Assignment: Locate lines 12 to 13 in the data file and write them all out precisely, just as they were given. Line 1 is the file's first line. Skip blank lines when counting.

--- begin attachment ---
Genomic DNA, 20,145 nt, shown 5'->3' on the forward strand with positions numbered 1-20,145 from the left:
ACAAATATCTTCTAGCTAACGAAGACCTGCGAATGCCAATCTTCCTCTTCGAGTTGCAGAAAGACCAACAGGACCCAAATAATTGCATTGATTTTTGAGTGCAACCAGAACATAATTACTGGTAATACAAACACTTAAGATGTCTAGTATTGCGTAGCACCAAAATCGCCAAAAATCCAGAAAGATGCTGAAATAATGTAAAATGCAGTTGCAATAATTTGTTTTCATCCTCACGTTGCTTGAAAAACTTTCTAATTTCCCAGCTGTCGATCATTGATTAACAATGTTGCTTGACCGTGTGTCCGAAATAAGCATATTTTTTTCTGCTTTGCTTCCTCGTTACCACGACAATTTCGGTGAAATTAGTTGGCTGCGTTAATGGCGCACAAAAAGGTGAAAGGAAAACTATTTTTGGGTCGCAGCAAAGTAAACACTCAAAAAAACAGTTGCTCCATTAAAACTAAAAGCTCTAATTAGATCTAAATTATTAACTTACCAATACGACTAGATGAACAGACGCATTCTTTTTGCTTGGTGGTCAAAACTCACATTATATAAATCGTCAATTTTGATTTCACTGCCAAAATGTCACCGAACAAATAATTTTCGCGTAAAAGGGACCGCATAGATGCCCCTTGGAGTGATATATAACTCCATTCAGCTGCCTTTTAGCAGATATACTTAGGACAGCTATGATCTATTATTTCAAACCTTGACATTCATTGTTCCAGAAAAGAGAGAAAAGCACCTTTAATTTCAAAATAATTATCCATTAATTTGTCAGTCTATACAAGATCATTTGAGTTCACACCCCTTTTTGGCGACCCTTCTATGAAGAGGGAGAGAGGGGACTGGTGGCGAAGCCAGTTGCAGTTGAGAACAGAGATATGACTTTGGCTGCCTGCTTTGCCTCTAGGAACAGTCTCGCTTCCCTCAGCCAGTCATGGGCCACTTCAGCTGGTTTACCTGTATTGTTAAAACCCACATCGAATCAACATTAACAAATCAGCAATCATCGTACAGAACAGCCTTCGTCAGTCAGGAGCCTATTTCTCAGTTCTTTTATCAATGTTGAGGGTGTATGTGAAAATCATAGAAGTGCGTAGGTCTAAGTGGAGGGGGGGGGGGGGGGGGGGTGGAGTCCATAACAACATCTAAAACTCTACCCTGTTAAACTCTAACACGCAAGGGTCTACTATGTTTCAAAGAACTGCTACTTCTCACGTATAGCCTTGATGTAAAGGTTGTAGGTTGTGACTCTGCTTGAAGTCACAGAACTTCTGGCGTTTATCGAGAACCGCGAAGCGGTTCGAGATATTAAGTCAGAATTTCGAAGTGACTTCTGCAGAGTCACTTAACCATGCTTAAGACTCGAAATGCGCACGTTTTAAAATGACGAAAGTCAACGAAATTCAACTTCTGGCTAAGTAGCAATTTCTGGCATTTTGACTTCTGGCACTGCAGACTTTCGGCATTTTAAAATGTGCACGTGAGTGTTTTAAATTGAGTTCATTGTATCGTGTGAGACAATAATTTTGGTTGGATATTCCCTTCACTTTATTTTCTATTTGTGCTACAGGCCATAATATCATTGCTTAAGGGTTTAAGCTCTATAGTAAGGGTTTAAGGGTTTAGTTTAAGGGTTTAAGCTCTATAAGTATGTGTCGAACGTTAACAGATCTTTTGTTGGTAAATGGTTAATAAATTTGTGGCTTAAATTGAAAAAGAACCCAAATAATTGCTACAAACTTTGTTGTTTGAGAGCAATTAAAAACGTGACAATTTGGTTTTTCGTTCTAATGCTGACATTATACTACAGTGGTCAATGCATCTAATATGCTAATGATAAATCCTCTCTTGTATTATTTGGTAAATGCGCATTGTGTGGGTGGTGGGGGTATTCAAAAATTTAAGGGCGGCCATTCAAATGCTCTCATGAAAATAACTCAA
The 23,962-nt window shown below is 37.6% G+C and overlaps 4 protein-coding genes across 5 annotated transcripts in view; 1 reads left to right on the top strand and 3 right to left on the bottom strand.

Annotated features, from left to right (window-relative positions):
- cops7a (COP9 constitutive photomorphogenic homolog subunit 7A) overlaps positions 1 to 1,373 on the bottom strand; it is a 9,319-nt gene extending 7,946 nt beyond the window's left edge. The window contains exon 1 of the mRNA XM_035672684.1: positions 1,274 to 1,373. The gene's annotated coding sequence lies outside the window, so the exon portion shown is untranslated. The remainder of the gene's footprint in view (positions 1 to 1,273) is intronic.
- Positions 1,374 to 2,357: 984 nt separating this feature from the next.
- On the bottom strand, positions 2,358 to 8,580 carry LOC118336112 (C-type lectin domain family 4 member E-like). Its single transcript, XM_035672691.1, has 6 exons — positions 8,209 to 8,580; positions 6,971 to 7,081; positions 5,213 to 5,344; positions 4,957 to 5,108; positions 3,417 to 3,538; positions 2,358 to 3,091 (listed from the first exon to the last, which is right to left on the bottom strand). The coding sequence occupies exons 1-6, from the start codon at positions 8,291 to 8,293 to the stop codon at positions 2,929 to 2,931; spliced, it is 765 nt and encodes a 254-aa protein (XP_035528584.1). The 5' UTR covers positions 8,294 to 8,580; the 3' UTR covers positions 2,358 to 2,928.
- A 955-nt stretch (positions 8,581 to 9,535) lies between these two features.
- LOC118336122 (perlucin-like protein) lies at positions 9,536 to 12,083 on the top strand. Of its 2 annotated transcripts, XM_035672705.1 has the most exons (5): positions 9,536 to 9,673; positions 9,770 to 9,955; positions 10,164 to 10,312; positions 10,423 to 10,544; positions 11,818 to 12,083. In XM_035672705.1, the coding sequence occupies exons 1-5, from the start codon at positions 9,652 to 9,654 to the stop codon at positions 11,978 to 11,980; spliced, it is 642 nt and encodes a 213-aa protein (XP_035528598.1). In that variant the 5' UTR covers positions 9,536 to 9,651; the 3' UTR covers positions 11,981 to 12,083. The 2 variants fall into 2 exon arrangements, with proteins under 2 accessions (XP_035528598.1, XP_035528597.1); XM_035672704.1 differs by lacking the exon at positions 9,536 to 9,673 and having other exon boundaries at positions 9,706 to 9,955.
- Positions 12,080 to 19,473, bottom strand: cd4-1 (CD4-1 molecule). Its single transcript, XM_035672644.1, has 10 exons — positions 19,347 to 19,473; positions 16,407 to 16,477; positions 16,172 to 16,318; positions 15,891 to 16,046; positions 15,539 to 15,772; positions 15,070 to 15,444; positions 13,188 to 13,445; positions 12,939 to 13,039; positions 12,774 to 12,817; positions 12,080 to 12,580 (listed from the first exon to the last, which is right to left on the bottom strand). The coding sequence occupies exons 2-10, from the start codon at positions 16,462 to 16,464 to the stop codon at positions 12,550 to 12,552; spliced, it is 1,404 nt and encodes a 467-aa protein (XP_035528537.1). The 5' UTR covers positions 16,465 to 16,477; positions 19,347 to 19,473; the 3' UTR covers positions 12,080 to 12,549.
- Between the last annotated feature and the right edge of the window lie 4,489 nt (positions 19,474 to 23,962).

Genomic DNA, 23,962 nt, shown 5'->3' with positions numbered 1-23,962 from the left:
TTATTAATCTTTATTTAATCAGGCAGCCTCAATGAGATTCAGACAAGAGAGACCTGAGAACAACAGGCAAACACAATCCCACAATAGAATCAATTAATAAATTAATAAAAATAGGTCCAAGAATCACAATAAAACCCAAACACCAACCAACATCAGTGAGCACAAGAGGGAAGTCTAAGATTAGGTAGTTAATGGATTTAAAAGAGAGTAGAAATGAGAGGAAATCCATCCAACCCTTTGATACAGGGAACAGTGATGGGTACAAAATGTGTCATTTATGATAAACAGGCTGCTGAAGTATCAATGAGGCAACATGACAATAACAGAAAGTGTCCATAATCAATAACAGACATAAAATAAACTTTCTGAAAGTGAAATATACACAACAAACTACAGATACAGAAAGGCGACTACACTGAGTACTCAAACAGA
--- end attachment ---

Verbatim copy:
Genomic DNA, 23,962 nt, shown 5'->3' with positions numbered 1-23,962 from the left:
TTATTAATCTTTATTTAATCAGGCAGCCTCAATGAGATTCAGACAAGAGAGACCTGAGAACAACAGGCAAACACAATCCCACAATAGAATCAATTAATAAATTAATAAAAATAGGTCCAAGAATCACAATAAAACCCAAACACCAACCAACATCAGTGAGCACAAGAGGGAAGTCTAAGATTAGGTAGTTAATGGATTTAAAAGAGAGTAGAAATGAGAGGAAATCCATCCAACCCTTTGATACAGGGAACAGTGATGGGTACAAAATGTGTCATTTATGATAAACAGGCTGCTGAAGTATCAATGAGGCAACATGACAATAACAGAAAGTGTCCATAATCAATAACAGACATAAAATAAACTTTCTGAAAGTGAAATATACACAACAAACTACAGATACAGAAAGGCGACTACACTGAGTACTCAAACAGA